Writing a Strong Introduction Study Guide

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Updated on Oct 1, 2011

Writing a Strong Introduction

Of all those arts in which the wise excel, Nature's chief masterpiece is writing well. - JOHN SHEFFIELD, DUKE OF BUCKINGHAMSHIRE (1648–1721) BRITISH STATESMAN AND POET

Learn to begin your essay with a strong introduction, and you're halfway to victory. This lesson provides advice and tips on how to create powerful introductory paragraphs.

Whether you're writing a five-paragraph essay, a research report, an entry on Facebook, a contest entry, or a Valentine message to your secret crush, you want to make a good impression. In previous lessons, you learned how to construct an outline, a paragraph, and even a whole essay. In this lesson, we'll look at ways to give your introductory paragraphs the punch you want them to have.

The Introduction

Opinions differ as to which part of an essay constitutes the introduction. For some, it is the first sentence of the first paragraph. And of course if you are writing a whole book, you might include an introduction of as few as five or as many as twenty pages, depending on your subject. What's most important is to write an introduction that is in proportion to the whole of the essay. For an essay of three to five pages, an introduction of anywhere from one to three paragraphs is probably appropriate. To simplify our discussion here, we'll consider the first paragraph of your essay the introduction. That said, it's usually the first sentence of the first paragraph that is all-important in setting the tone of your writing project.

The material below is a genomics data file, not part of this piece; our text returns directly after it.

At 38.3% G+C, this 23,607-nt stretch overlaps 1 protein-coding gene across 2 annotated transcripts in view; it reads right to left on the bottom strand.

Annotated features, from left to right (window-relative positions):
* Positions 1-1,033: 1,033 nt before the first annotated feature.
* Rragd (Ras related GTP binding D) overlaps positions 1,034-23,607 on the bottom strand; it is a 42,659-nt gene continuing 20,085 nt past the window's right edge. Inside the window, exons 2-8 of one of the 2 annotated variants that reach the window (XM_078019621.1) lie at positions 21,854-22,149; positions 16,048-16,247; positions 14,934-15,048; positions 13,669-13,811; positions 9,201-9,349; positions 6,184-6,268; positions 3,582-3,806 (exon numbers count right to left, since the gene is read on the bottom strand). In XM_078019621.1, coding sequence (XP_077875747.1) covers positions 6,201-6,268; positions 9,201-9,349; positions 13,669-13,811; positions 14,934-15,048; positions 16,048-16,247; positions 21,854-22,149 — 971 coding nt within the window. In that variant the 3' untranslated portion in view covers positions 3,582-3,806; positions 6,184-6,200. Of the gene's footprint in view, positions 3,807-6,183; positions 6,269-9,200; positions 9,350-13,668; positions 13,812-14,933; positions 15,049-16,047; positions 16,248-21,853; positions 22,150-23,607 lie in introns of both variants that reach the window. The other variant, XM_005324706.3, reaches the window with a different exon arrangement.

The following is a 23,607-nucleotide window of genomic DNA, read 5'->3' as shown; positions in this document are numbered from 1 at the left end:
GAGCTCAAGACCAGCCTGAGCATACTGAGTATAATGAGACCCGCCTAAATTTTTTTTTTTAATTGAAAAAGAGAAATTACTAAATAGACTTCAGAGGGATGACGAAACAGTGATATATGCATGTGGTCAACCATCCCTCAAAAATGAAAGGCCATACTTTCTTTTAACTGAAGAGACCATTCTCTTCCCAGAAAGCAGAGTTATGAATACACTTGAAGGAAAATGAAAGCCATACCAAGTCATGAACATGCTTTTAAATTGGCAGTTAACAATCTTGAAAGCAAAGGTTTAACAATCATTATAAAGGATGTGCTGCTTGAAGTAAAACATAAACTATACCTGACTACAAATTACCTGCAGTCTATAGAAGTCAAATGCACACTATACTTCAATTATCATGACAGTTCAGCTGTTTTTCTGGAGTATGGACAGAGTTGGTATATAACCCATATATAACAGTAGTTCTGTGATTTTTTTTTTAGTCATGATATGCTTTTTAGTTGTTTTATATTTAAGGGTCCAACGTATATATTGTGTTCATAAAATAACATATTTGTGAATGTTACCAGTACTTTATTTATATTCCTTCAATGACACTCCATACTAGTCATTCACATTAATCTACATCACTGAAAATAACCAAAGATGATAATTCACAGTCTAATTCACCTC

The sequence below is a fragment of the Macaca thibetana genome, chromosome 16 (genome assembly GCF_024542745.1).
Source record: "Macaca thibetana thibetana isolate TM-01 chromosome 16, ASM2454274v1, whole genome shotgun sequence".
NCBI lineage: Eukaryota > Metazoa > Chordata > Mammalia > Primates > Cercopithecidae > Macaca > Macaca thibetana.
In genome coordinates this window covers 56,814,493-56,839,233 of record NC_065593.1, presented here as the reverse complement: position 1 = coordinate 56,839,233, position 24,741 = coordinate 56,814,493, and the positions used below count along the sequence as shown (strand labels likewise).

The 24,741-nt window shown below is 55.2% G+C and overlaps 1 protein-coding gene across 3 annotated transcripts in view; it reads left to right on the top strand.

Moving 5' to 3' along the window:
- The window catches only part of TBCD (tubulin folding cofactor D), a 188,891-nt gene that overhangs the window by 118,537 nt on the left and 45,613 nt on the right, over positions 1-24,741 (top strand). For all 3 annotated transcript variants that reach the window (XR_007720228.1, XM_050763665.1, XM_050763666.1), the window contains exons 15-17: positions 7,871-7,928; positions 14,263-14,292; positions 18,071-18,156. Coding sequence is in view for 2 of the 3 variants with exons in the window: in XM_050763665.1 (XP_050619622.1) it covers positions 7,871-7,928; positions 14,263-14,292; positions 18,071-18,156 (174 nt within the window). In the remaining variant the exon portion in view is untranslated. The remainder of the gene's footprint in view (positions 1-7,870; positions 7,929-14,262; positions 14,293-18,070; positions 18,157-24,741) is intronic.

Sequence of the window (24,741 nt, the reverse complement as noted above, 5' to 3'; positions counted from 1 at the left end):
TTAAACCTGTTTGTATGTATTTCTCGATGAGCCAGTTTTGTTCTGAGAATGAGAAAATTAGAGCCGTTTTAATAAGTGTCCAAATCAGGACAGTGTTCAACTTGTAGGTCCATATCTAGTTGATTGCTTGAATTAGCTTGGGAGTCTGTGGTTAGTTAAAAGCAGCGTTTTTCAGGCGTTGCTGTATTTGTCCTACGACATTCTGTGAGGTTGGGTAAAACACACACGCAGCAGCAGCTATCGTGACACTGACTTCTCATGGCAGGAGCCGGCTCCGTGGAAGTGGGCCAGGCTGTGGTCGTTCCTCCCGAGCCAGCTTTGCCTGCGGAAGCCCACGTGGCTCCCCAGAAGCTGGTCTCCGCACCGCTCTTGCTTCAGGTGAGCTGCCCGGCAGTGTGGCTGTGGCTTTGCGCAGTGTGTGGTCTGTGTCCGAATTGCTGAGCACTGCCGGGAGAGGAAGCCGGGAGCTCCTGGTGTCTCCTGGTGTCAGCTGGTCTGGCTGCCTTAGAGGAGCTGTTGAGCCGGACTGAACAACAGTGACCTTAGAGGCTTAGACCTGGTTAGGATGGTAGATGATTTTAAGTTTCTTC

What A Good Introduction Should Accomplish

Your goals in writing the introduction to your essay are similar to your goals for the whole essay. In general, you want to interest the reader and make a convincing argument for your point of view. Specifically though, the introduction has some particular goals. Here are goals for you to seek in writing an introduction to any piece of writing:

1. Grab the reader's attention.
2. State your thesis clearly and concisely.
3. Provide any necessary background information.
4. Establish an appropriate tone and level of formality of the essay

Seven Strategies For Writing An Effective Introduction

There is no right way to write an introduction. As long as you have met these four criteria, you are more or less free to be creative and imaginative in constructing your introduction. Do pay special attention to the fourth criterion. You need to match your tone to your subject carefully.

For example, if you are writing about a very serious subject (such as global warming), you probably will want to write in formal language, which may be still be personal, but probably shouldn't be full of jokes and slang. On the other hand, if you are writing about your first day at school, you may adopt a very informal tone that includes a good amount of humor.

Here are seven strategies or techniques you might want to choose from to grab your reader's attention.

1. Begin with a shocking statement. The writer in the previous lesson planning an essay about global warming that focused on polar bears might open the essay with a shock like this:
In 50 years, there will be no more polar bears on the planet.
2. Ask a startling question.
Are you willing to watch a polar bear die of starvation?